My experience about how executives approach the final quarter of the year echoes what I hear colleagues mentioning - most organizations have their eyes on two things: the financial performance for the year ending, and the strategic goals for the new year. Finding the right balance between profits, quality performance, future consumer demands, staffing levels, workload, and advancing technologies is quite a leadership art. CEOs usually find the solution for balance wrapped in organizational assessments and restructuring activities focused on integrating new processes and technologies in order to provide greater efficiencies while reducing costs. Unfortunately, this often results in cutting jobs.
As if on cue, earlier this month we began to learn of plans within the semiconductor industry to address a downturn in business through layoffs and the closing of plants. The first announcement came from Advanced Micro Devices, Inc. (AMD) on November 3rd; ten percent or approximately 1,400 positions being eliminated through restructuring efforts. Next, Adobe Systems announced it would be restructuring and reducing its workforce by seven percent. Additional semi industry firms are reportedly also anticipating layoffs, and who knows how the domino effect will play out across other direct and indirect industries. To get an idea of how far-reaching the impacts of layoffs can be, check out the creative, interactive Domino Effect posting on my Whiteboard at the end of this blog. It specifically addresses the housing market, but you’ll get the idea.
So What’s Next?
The new norm for annual planning appears to be a hand-in-hand combination of business assessment along with strategic and workforce planning. This newly-established partnership between operating executives together with finance, organization development and human resources leaders seems like a "dream team." Get the right people in the room with the right information about future expectations and facilitate a creative and innovative exploration of practical options for achieving the appropriate balance between financial, stakeholder and employee expectations. As I wrote in my book, Learning to Live With Downsizing, layoffs are not the only solution – but in order to identify others, the team needs the leadership and courage to explore out-of-the box alternatives, along with the likely risks associated with each.
The simultaneous timing of organizations’ strategic planning and restructuring framework with a holiday season of personal reflection and connections with friends and family in a spirit of love and kindness seems ironic. While employees are being thankful for what they have and sharing with others less fortunate, the rug may be about to be ripped out from under their feet.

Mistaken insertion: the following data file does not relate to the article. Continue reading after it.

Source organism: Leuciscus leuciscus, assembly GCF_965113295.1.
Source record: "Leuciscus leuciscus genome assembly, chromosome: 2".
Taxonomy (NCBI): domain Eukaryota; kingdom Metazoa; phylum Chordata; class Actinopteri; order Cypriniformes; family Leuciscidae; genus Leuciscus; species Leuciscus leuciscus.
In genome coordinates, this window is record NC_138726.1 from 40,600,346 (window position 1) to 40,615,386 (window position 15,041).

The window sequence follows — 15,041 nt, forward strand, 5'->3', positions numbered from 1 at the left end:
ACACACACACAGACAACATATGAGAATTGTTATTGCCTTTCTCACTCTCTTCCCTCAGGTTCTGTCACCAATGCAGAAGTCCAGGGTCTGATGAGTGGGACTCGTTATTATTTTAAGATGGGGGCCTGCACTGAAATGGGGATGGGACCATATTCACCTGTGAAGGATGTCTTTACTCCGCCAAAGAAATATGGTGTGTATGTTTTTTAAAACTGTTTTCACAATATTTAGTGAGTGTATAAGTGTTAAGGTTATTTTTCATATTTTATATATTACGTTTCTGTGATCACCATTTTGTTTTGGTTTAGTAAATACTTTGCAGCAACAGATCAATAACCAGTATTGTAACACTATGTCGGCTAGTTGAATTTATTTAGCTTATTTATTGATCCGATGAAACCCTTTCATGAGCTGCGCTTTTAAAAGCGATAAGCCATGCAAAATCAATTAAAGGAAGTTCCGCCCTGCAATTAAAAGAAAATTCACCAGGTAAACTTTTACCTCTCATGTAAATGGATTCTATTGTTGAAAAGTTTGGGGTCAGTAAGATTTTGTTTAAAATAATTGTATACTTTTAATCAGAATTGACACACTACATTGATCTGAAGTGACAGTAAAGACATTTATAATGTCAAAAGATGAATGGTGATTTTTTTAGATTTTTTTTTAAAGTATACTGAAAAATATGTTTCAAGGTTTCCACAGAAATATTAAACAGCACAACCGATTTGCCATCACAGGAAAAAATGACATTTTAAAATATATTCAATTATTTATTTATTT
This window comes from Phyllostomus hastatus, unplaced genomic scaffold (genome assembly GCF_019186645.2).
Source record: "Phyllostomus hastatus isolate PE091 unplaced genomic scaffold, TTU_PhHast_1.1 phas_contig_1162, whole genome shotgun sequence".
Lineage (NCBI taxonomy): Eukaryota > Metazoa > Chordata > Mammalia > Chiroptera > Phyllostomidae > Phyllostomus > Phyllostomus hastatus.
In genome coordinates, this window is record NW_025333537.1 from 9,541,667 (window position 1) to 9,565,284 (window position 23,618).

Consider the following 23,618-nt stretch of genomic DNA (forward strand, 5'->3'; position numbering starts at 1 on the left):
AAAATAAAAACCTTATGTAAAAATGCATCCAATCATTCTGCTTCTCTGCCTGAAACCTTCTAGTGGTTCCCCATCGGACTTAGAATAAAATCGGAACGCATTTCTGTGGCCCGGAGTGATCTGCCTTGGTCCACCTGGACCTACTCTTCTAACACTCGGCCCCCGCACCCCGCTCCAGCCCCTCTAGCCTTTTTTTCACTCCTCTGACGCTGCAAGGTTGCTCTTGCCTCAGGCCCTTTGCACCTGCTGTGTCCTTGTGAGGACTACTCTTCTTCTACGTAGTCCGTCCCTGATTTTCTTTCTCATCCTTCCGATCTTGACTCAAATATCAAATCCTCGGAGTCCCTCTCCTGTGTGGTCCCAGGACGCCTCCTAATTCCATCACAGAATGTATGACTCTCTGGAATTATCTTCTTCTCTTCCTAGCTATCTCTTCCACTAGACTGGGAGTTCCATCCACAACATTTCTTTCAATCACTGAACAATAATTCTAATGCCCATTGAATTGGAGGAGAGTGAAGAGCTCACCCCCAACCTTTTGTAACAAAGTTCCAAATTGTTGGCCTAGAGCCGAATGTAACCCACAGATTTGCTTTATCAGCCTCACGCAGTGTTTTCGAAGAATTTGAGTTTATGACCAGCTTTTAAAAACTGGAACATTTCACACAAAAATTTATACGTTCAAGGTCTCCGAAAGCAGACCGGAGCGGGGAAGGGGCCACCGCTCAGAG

I believe as a result of this emerging trend in planning and subsequent layoffs during a season framed in kindness and celebration, organizations should pay particular attention to the emotional needs of the employees being let go, as well as those remaining. Both will be impacted by the changes the organization is introducing; albeit in different ways.
As organizational leaders, we have a responsibility to employees who have contributed to the journey so far to be as fair and respectful as possible with the process of separation, and the process they face for moving on. In a blog I published in July 2010, I addressed this specific issue. I felt it might be helpful to repeat it here, so here is a link to Separation – Do It with Grace.
If your Year-End To-Do List includes an event that will impact employees such as restructuring, layoffs, rebranding, mergers, etc., consider these pillars in framing your approach:
- Promote honesty and openness – tell the story of why the event is necessary for the success and/or survival of the organization.
- Prepare to communicate, communicate, and then communicate some more – not everyone will hear the entire message the first time, or even the third time. Remember, if you don’t tell them, they’ll fill in the gaps with their own ideas.
- Don’t ever say "that’s the end, we’re done" – you just can’t know what’s around the corner. So if you have to initiate layoffs, don’t announce that there won’t be more.
- Prepare your managers – this type of organizational work gets personal and can be painful. Decisions being made will impact the lives and families of your employees. Managers may need assistance to deal with their own emotions and should be prepared for reactions that most likely will be emotional. Use EAP and outplacement experts, as appropriate.
- Offer assistance – the re-employment process is not impossible, but in this market it is very challenging. Offer as much assistance to separating employees as possible. Firms such as ours offer books, coaching, workshops, webinars, and one-on-one sessions to meet the needs of employees and managers. Remember, employees will be watching and judging how friends and colleagues are treated, influencing their future engagement and motivation levels.